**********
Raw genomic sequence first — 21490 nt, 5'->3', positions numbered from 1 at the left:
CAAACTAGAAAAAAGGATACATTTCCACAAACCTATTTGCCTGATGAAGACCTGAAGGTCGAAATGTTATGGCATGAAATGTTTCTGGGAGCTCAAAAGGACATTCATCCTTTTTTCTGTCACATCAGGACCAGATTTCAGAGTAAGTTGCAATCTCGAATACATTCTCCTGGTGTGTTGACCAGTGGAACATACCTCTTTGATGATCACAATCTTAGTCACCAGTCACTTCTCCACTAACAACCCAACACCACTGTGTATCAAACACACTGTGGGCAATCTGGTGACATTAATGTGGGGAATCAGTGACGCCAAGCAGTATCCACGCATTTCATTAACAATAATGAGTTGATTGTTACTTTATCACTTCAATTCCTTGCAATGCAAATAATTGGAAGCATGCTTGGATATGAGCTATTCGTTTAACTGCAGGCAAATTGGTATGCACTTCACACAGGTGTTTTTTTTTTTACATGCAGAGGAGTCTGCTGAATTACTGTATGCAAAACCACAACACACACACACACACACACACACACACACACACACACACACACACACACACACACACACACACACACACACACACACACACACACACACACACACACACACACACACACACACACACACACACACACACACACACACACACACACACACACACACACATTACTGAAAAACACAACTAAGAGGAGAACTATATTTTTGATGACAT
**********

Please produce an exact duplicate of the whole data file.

Raw genomic sequence first — 21490 nt, 5'->3', positions numbered from 1 at the left:
CAAACTAGAAAAAAGGATACATTTCCACAAACCTATTTGCCTGATGAAGACCTGAAGGTCGAAATGTTATGGCATGAAATGTTTCTGGGAGCTCAAAAGGACATTCATCCTTTTTTCTGTCACATCAGGACCAGATTTCAGAGTAAGTTGCAATCTCGAATACATTCTCCTGGTGTGTTGACCAGTGGAACATACCTCTTTGATGATCACAATCTTAGTCACCAGTCACTTCTCCACTAACAACCCAACACCACTGTGTATCAAACACACTGTGGGCAATCTGGTGACATTAATGTGGGGAATCAGTGACGCCAAGCAGTATCCACGCATTTCATTAACAATAATGAGTTGATTGTTACTTTATCACTTCAATTCCTTGCAATGCAAATAATTGGAAGCATGCTTGGATATGAGCTATTCGTTTAACTGCAGGCAAATTGGTATGCACTTCACACAGGTGTTTTTTTTTTTACATGCAGAGGAGTCTGCTGAATTACTGTATGCAAAACCACAACACACACACACACACACACACACACACACACACACACACACACACACACACACACACACACACACACACACACACACACACACACACACACACACACACACACACACACACACACACACACACACACACACACACACACACACACACACACACACACATTACTGAAAAACACAACTAAGAGGAGAACTATATTTTTGATGACAT